DLSS is probably the best option here, but both DLSS and XeSS suffer from single-pixel specular effects when motion blur is enabled. These pixels are pulled into lines by motion blur. firefly filter will be released. Even his TAA in games at native resolution has issues, ghosting in particles like in FSR.

However, even with all these issues, the image quality of the PC is much better, mainly because DLSS (if available) is generally better than the FSR 2.1 used on the PS5, and the PC’s internal resolution is much higher. is at least noticeably better than the PlayStation.

Dynamic Resolution Scaling (DRS) is another rare feature included in PC ports, but unfortunately it doesn’t seem to work properly in launch or patch versions of the game. It only really did something when used with TAA, but for some reason I could switch it on if DLSS, FSR, or XeSS were used. This is very confusing for users. The patch released today fixes this issue, allowing dynamic resolution to use image reconstruction techniques such as DLSS, but enabling it seems to adversely affect frame times for reasons we don’t quite understand. We recommend that you do not use this feature for now. VRS is equally confusing as enabling VRS has no measurable performance benefit and no appreciable change in visual quality.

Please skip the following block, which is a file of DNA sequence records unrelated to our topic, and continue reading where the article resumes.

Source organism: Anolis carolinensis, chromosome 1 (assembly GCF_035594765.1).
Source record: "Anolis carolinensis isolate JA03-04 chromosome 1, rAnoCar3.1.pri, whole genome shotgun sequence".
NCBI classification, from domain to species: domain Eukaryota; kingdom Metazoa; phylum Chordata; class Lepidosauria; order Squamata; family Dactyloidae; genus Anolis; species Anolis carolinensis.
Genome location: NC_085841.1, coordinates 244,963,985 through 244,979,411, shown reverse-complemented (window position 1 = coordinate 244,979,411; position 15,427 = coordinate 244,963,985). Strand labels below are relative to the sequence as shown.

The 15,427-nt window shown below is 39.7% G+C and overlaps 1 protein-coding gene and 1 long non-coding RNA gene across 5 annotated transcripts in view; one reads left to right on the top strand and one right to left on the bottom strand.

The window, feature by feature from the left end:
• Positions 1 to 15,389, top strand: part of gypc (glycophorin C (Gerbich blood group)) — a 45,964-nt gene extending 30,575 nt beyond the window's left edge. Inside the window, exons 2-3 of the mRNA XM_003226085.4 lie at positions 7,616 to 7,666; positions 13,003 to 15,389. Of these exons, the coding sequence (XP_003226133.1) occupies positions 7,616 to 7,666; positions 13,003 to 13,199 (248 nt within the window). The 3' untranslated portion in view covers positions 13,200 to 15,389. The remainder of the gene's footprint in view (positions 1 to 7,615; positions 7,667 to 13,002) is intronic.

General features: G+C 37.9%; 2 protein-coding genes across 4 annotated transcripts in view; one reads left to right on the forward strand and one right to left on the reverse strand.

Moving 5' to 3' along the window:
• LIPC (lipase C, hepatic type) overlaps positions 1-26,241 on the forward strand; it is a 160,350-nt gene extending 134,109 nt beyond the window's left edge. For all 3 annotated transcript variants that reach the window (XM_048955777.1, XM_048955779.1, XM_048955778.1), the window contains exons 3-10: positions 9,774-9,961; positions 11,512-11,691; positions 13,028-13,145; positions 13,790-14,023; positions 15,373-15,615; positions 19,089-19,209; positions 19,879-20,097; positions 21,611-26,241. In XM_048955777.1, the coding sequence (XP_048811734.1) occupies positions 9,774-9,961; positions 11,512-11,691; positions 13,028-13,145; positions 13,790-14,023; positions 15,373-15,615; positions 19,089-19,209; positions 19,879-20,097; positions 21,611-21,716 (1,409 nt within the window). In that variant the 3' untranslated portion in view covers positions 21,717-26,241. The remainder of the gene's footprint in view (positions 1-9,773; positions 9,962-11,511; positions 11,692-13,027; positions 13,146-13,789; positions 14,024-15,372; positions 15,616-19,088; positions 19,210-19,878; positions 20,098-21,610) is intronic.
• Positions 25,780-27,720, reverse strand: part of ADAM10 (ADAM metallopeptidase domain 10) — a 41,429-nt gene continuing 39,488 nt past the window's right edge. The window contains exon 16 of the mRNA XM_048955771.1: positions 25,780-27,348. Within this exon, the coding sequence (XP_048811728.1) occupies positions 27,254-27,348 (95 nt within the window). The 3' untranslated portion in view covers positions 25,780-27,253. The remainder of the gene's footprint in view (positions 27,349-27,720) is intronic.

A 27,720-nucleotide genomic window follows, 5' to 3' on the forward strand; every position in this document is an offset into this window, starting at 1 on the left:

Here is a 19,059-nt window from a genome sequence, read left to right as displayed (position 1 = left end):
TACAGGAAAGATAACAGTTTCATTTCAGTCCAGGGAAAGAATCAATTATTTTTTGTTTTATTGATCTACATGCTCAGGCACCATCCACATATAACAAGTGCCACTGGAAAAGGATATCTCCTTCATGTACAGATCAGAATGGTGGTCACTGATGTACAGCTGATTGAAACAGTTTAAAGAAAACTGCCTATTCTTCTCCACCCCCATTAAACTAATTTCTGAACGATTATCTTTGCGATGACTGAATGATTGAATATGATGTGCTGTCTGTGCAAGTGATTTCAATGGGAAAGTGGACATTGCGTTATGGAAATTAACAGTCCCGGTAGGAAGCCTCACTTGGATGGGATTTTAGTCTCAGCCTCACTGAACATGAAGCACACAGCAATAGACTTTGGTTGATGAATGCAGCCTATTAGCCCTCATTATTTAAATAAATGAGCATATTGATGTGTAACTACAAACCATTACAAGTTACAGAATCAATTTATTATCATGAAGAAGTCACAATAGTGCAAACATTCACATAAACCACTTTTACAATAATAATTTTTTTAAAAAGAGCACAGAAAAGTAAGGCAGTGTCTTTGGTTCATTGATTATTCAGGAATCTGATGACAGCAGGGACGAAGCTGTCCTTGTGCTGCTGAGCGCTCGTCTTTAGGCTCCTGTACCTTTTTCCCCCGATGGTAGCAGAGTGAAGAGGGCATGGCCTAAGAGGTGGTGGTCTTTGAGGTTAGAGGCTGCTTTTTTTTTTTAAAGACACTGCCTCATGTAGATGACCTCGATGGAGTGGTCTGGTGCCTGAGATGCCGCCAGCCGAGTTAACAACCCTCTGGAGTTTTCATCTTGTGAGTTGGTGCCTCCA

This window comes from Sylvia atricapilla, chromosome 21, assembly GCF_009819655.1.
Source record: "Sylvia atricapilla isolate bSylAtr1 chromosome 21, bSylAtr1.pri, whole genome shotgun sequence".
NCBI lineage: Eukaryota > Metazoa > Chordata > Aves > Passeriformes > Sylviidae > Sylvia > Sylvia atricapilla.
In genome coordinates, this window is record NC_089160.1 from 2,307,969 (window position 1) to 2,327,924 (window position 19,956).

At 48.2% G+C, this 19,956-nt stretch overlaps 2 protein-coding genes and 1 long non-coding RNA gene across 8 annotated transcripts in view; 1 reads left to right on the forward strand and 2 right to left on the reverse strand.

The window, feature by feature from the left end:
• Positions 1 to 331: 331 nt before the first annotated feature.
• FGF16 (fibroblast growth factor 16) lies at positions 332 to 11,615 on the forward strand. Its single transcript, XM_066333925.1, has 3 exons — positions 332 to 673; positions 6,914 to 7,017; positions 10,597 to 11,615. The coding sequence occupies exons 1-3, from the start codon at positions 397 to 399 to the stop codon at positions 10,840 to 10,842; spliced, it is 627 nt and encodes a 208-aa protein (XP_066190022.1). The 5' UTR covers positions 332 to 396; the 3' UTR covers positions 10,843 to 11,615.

Ambient occlusion with additional ray tracing is not working as expected in gameplay, leaving the game with the same lighting issues as PS5.

This reveals Forspoken’s two ray tracing options: Shadows and Ambient Occlusion (RTAO). Honestly, these are the most boring RT options ever for a AAA title. For example, RT shadows do not apply to many objects such as grass, large leaves, character hair, and even some characters. Instead, you just get small opaque details near the camera and a minimal implementation that helps soften distant shadows. With RT Shadows enabled, there is about a 20% performance hit on the RTX 4090. Also, for a mid-range or lower GPU, the cost of his BVH structure for video memory makes it very difficult to recommend.